Iowa Becomes First Swing State To Begin Early In-Person Voting : It's All Politics There goes Iowa again, always having to be first. The home of the first-in-the-nation caucuses is also the first swing state to begin early in-person voting in the presidential election.

Iowa Becomes First Swing State To Begin Early In-Person Voting

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This is ALL THINGS CONSIDERED from NPR News. I'm Melissa Block.


And I'm Robert Siegel. It's election day in Iowa, or the first of many election days. Iowa is the first swing state on the calendar to let voters cast ballots in- person for the November election. Sarah McCammon of Iowa Public Radio has this story about early voting.

SARAH MCCAMMON, BYLINE: I'm standing outside the Polk County Election Office, in downtown Des Moines. It's just a little bit after 8:00 right now, and the doors recently opened. And there's already a line well out the door. Judging from buttons and stickers, it's a largely pro-Obama crowd.

LINDSEY SWAN: I'm Lindsey Swan, I'm from Des Moines, Iowa. I'm here because I believe in President Obama and the direction he's taking our country. And I'm very proud to be an American and proud to be able to vote early here in Iowa.

MCCAMMON: Swan is a 51-year-old social worker. As of today, Iowans can vote by mail, or in-person at their local county auditors' offices. Some areas will offer satellite voting at places like churches or grocery stores.

PAT HARPER: I will be voting for President Obama.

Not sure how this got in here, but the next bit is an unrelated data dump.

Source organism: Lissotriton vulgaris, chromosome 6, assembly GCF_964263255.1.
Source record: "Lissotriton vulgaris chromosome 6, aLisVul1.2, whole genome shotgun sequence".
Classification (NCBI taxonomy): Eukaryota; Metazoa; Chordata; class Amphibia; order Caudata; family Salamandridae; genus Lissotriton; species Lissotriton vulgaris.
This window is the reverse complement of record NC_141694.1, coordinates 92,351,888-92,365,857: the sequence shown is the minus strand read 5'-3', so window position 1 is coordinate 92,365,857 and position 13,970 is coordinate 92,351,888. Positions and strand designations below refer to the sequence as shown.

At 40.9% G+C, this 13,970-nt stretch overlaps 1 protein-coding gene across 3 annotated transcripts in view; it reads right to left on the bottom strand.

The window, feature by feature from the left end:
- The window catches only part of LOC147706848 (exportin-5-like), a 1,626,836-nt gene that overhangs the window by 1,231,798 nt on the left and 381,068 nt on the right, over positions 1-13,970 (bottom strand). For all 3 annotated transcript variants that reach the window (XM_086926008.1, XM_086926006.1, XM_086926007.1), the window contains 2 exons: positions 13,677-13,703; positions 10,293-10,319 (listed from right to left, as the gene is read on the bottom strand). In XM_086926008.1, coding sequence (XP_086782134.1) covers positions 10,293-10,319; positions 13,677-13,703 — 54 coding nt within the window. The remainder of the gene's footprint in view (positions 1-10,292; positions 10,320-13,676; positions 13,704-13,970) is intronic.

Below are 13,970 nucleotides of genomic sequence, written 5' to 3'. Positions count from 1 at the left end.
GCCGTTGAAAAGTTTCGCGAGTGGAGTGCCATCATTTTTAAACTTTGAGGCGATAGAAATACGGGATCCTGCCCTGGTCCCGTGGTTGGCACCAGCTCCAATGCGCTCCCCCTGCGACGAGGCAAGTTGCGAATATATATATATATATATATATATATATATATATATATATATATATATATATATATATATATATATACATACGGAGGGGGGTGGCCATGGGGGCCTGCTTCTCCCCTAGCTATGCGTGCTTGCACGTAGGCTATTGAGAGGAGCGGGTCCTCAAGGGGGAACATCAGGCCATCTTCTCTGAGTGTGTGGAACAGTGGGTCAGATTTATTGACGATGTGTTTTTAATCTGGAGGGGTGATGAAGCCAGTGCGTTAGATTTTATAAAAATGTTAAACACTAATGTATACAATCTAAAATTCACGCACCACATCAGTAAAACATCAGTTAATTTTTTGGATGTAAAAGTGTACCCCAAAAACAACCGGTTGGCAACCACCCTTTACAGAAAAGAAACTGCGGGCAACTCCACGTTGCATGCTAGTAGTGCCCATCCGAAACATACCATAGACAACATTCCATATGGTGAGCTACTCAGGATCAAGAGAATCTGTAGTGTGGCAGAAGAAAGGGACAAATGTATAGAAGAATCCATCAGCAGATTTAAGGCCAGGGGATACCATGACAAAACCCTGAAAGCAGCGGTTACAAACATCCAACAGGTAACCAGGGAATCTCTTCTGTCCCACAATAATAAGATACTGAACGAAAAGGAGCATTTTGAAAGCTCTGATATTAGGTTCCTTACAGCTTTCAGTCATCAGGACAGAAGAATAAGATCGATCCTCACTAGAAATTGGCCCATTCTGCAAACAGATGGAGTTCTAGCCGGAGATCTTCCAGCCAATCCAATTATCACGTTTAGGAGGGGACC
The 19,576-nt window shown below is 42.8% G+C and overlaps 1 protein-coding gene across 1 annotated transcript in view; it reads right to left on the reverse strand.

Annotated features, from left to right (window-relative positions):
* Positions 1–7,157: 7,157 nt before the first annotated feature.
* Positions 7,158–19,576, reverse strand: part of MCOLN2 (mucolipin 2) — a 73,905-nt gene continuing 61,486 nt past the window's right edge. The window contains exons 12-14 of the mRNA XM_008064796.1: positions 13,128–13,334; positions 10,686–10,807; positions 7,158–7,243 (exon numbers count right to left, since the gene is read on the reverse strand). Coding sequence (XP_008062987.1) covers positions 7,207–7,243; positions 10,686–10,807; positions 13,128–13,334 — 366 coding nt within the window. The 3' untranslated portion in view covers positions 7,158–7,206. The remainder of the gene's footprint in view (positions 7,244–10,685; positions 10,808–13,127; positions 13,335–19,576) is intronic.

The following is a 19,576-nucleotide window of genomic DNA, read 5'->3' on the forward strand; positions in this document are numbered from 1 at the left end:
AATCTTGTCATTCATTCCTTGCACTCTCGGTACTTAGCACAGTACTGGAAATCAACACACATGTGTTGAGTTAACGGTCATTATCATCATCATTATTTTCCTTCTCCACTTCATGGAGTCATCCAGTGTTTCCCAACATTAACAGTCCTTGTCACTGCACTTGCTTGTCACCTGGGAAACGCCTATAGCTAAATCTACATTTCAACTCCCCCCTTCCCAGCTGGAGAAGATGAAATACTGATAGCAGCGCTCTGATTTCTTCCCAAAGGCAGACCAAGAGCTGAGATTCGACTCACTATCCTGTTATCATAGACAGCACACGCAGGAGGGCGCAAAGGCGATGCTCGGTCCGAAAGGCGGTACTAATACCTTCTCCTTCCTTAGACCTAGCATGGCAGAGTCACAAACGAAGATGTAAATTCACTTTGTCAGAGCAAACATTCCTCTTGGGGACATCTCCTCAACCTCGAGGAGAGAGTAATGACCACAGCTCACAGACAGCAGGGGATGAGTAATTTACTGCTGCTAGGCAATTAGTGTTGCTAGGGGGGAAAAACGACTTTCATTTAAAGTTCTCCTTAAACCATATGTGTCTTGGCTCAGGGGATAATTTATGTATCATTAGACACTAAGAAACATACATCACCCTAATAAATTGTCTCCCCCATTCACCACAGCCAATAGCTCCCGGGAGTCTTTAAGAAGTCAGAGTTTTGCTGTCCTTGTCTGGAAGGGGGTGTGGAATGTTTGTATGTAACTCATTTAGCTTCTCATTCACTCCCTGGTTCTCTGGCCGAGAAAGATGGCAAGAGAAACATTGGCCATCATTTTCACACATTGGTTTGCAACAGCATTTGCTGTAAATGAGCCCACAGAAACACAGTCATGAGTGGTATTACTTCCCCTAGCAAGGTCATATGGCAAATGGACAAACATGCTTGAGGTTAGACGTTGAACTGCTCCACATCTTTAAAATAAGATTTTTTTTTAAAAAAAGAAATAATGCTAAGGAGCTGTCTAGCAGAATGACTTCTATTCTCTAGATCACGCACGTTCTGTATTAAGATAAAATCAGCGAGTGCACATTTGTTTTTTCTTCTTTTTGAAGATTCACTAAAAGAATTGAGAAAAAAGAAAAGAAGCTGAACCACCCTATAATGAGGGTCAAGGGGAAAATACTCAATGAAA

WALLY BLATNICK: I think I may have cast the first vote in Iowa for President Obama.

MCCAMMON: That's Pat Harper of Waterloo, Iowa, Dave Epperson of Council Bluffs and Wally Blatnick of Iowa City - all among the first Iowa voters to cast ballots today. There were Romney supporters too, although they were harder to find. Virginia Sourbeer of Des Moines is a retired state legislative staffer and former teacher. She showed up around lunch time because she won't be able to get to the polls on November 6. Sourbeer says she believes Romney is best suited to fix the nation's economy.

VIRGINIA SOURBEER: No, I just think that his background for one thing and his record in Massachusetts that he dealt with difficult economic times there that he will deal with the issue. Because we've had somebody who will not deal with the issue the last four years.

MCCAMMON: The Obama campaign has been pushing early voting across the country and Democrats have requested the overwhelming majority of absentee ballots in Iowa. But Republicans do have an 18,000-person lead in voter registration.

TOM SZOLD: We tend to start much later than the Democrats, that's just our strategy.

MCCAMMON: Tom Szold is the communications director for the Republican National Committee in Iowa. He says Republican officials are confident their voters will be at the polls on election day. Szold says the Romney campaign began sending out mailings promoting early voting to residents of targeted areas of the state this week.

SZOLD: It's common knowledge that the Democrats are ahead of us in this, but I mean, that's, you know, now that our mailings are going to drop, you're going to start seeing that gap closing very, very quickly.

MCCAMMON: While more than 30 states allow early voting, Iowa is the first battleground state to begin collecting ballots in-person. Recent polls show President Obama gaining some ground here. But both campaigns say they'll be fighting for votes right up to election day. Polk County auditor, Jamie Fitzgerald, says he's hearing from voters who are hearing from the candidates.

JAMIE FITZGERALD: Yeah, I think a lot of folks on the phones - one of the questions we get asked, will the campaigns quit calling me if I vote early?

MCCAMMON: The campaigns can easily find out who's already voted and Fitzgerald says if they learn you're on that list, they'll probably leave you alone. For NPR News, I'm Sarah McCammon in Des Moines.

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